Cimarron Bluff WMA covers 3,590 acres in northeastern Harper County. Located north of the city of Woodward. It is four miles south of the junction of Highways 34 and US 64 and than one and a half mile east on County Road 15 (it may not be labeled) to the one of the parking areas. Cimarron Bluff WMA is primarily rolling hills with high bluffs overlooking the west side of the Cimarron River. Area is dominated by mixed-grass prairie vegetation with isolated pockets of sand sagebrush, sand plum, and sumac occurring on red clay and gypsum soils. Cottonwood, hackberry, and western soapberry trees exist along the creeks flowing through the property. A limited amount of Cimarron River flood plain exists along the east boundary of the WMA, dominated by salt flats, interspersed with salt cedar.
All hunting activities will be by walk-in only. Consult regulations before entering the area.
North entrance – From Buffalo: 16 miles east on U.S. Hwy 64, 1 mile south on N2060 (which is 1 mile east of State Hwy 34).
South entrance – From Buffalo: 15 miles east on U.S. Hwy 64, 4 miles south on State Hwy 34, 1½ miles east on Harper County Rd 15 (E0150).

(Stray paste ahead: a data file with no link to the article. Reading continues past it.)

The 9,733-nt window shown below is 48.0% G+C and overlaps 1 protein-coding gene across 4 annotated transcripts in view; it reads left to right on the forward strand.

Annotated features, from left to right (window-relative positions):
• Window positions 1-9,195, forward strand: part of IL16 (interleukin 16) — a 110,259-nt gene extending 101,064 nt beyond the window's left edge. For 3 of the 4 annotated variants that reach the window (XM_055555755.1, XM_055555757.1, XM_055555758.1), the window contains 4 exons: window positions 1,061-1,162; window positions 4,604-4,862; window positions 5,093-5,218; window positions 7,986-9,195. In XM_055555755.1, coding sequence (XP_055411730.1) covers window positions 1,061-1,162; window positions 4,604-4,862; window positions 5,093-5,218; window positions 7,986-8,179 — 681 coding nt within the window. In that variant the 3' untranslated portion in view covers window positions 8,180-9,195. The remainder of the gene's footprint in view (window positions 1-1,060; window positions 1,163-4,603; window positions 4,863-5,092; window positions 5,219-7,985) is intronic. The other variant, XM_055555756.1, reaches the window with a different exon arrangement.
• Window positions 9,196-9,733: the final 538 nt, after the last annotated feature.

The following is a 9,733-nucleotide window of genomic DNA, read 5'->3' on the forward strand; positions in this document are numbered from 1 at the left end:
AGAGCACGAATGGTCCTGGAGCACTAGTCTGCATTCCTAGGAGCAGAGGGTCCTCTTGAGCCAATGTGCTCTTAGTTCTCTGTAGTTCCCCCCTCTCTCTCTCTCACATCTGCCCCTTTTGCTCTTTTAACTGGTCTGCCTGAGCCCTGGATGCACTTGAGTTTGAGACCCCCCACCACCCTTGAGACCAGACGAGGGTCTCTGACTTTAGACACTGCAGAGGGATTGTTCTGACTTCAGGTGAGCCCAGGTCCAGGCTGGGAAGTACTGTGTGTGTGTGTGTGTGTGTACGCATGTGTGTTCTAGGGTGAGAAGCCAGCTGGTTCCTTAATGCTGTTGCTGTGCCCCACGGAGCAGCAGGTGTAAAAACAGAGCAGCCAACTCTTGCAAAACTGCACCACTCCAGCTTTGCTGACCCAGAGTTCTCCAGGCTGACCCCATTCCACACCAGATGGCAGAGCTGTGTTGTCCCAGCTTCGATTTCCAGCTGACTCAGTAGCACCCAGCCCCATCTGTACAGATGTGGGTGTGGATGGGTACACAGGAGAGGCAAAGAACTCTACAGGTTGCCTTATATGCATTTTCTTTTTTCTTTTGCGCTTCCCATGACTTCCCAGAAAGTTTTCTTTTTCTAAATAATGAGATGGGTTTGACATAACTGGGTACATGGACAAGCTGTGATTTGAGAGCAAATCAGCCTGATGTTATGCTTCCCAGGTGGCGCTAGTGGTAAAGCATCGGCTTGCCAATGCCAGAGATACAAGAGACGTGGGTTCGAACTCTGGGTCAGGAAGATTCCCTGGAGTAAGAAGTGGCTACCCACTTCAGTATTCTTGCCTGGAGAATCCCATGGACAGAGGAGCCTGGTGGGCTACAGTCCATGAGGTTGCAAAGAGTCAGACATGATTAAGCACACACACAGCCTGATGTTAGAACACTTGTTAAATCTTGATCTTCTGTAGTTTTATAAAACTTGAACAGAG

- Quail: Bobwhite quail are present in moderate numbers.
- Deer: White-tailed deer are present in limited numbers, mule deer are rarely seen.
- Turkey: Rio Grande turkeys are present in very low numbers.
- Pheasant: Pheasants are extremely rare.
- Dove: Dove are present in fair numbers.
- Rabbit: Rabbits are present in fair numbers.
- Waterfowl: Duck and goose opportunities exist on area ponds and along the river.
- Furbearers: Coyote, bobcat and raccoon are present.
- Lesser Prairie Chicken, Bell’s Vireo, Eastern Collard Lizard, Texas Horned Lizard, Western Diamondback and Prairie Rattlesnakes, long-billed curlew, loggerhead shrike, western big-eared bat, Yellow-rumped Warbler, Cassin Sparrow, Grasshopper Sparrow, Red Headed Woodpecker, Greater Yellowlegs, Osprey, Snowy Plover, Interior Least Tern, Arkansas River Shiner, and Arkansas Darter.
All activities will be by walk-in only, and will be restricted during hunting seasons and by on-going management practices. Consult regulations before entering the area.
Cimarron Bluff has two major ponds and several smaller ponds along with a spring fed creek that will be managed for wildlife water sources. Management practices will include prescribed grazing by livestock, strip mowing, pasture aeration, prescribed burning, and selective removal of upland trees. These techniques will produce native wildlife foods that will include ragweed, croton, and sunflowers.
The WMA has one primitive camping area located on the south side. Other accommodations can be found in Woodward, 26 miles south on Highway 34 or in Buffalo, 15 miles to the west on US Highway 64.
Fishing is accessible by walk-in only. The largest pond on the area, known as Turkey Foot Pond (named for its shape) is approximately 13 acres in size and offers largemouth and bluegill fishing. All fishing is catch-and-release only.
Same As Statewide Seasons
Hunter and angler camping is allowed in designated areas.